Two key determinants of the exchange rate are the terms of trade and interest rate differentials. Despite the surge in commodity prices, the Australian dollar has at times failed to keep pace with both them, and our terms of trade. Part of this can be explained by rising prices that emanated from temporary supply disruptions rather than a sustained increase in demand.
Another reason relates to the other main determinant of exchange rates, interest rate differentials, being the difference between interest rates in Australia and those in major advanced economies. The RBA introduced a number of measures that helped to lower interest rates along the curve, narrowing the interest rate differential, and with it, a lower Australian dollar than what would have otherwise been the case (certainly if the relationship between the Australia’s terms of trade and the dollar had been allowed to persevere).
The RBA has remained comparatively dovish at a time when central banks around the globe are looking to tighten monetary policy aggressively. As such, despite unprecedented monetary and fiscal support reinforcing growth and commodity price expectations in 2021, the Australian dollar has remained relatively anchored.
As we look forward to the current year, the Australian dollar is likely to be largely influenced by interest rate differentials and the US dollar, with the latter sensitive to an aggressive US Federal Reserve that still appears to be assessing its options as it seeks to bring inflation under control. The RBA has judged that a necessary precursor to higher rates will be unemployment close to or below 4 per cent and wage growth returning to above 3 per cent. With progress toward both apparent, markets are pricing in three rate hikes locally in 2022.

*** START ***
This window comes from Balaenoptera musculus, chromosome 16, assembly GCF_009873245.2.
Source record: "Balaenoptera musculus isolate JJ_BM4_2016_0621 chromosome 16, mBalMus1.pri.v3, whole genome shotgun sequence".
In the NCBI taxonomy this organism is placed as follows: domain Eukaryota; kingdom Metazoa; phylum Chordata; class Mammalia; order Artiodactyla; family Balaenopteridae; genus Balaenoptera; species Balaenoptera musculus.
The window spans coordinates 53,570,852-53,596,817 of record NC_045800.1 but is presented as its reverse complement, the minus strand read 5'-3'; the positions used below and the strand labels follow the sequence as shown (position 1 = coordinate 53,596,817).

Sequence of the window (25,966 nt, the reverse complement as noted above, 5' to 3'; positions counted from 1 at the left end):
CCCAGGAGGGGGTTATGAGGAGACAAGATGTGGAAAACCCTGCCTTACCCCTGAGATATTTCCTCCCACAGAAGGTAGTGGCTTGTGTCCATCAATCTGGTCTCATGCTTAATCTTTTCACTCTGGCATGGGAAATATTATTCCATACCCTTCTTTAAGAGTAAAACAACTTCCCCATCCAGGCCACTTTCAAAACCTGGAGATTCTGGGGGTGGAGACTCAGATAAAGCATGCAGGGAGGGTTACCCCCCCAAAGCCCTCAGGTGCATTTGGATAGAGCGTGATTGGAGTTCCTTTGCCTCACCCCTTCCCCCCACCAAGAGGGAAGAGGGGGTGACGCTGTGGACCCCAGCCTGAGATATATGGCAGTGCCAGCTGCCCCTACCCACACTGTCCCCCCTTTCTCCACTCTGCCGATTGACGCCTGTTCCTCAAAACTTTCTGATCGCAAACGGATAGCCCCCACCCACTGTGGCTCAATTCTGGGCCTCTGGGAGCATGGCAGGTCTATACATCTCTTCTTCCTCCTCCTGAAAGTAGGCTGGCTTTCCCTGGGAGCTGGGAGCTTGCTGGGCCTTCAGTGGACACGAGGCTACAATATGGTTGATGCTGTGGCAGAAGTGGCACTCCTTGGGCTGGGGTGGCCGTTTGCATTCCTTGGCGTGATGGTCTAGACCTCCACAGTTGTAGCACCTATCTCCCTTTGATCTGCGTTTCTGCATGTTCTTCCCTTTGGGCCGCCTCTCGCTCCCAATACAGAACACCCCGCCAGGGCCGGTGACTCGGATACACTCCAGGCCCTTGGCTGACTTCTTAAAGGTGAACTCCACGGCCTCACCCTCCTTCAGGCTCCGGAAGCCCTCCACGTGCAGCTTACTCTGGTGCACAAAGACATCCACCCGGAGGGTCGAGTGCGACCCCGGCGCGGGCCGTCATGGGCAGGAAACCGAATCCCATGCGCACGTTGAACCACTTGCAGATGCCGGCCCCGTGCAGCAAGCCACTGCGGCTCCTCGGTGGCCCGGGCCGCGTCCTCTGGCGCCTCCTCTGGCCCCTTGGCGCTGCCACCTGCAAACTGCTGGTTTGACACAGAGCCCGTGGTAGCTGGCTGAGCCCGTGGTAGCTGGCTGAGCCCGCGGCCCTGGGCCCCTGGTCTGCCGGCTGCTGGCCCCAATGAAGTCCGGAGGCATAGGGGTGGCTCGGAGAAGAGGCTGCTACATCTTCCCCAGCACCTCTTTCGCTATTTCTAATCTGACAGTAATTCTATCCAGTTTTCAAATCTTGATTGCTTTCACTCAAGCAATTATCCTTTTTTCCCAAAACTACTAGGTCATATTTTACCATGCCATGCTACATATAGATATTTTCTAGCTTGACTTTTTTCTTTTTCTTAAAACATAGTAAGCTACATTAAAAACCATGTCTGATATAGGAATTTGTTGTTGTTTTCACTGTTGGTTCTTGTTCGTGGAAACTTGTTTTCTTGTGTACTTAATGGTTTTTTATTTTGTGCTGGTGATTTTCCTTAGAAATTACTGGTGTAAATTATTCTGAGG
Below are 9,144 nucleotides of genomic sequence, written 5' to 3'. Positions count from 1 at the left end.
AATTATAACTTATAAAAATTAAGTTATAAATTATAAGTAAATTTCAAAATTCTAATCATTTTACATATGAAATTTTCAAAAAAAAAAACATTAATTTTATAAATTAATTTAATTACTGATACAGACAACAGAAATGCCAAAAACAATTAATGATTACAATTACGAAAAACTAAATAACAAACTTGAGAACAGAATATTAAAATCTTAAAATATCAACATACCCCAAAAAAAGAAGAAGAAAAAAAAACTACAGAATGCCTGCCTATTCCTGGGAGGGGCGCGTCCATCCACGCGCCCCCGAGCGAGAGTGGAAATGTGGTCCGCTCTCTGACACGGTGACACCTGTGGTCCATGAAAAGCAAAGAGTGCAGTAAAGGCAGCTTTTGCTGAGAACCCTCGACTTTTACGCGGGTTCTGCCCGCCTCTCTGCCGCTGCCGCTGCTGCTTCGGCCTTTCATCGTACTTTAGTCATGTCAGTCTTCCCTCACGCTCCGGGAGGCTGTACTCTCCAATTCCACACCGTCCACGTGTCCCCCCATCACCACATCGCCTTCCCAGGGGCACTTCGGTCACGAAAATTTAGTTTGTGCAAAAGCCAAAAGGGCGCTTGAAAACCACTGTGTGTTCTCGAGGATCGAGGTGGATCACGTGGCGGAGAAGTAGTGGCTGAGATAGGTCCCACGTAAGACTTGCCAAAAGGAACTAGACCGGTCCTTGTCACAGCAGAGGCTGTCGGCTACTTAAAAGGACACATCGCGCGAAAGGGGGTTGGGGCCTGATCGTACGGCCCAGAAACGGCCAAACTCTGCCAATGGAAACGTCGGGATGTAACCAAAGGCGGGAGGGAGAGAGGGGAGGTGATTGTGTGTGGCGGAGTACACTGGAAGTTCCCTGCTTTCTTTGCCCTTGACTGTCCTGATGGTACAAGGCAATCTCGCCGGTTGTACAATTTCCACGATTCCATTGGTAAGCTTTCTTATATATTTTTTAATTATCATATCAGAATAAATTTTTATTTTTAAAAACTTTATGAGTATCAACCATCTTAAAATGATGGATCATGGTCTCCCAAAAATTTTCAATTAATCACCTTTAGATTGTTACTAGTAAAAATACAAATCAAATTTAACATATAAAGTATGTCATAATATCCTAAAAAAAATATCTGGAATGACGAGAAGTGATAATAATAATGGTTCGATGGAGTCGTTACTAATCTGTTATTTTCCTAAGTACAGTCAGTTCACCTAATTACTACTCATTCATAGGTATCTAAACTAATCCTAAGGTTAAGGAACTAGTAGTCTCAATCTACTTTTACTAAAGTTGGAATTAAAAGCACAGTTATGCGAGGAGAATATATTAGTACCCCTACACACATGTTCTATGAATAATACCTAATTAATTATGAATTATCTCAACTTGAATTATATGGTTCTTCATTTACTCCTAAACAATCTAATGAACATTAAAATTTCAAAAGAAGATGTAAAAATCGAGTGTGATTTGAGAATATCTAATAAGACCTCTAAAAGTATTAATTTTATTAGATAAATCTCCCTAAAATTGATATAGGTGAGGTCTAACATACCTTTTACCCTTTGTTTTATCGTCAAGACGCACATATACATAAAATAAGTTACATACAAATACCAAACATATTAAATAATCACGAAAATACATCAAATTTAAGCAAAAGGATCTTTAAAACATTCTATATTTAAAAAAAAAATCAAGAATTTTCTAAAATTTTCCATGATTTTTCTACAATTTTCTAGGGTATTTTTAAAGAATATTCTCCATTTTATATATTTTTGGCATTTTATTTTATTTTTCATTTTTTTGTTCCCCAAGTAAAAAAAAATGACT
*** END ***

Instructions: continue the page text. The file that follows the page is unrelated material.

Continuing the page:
If the RBA does not hike rates as markets are anticipating, or the US Federal Reserve signals an even tighter response, there is a real prospect of currency weakness, at least in the short-term, which could see the AUD/USD dollar retest the lows of late-2021 of 70c in early 2022.
We would see more arguments in favour of a stronger Australian dollar throughout 2022. Assuming we see a more reactionary central bank locally, a realignment with commodity prices appears a reasonable prospect, although we don’t believe the RBA will be in a hurry to raise rates. And while commodity price indices point toward further growth, the pace is slowing. As such, we would lean toward an ascendency in AUD/USD toward mid-70c, but it may not materialise until later in the year.
To read more about our foreign exchange outlook for 2022, you can download the full report here.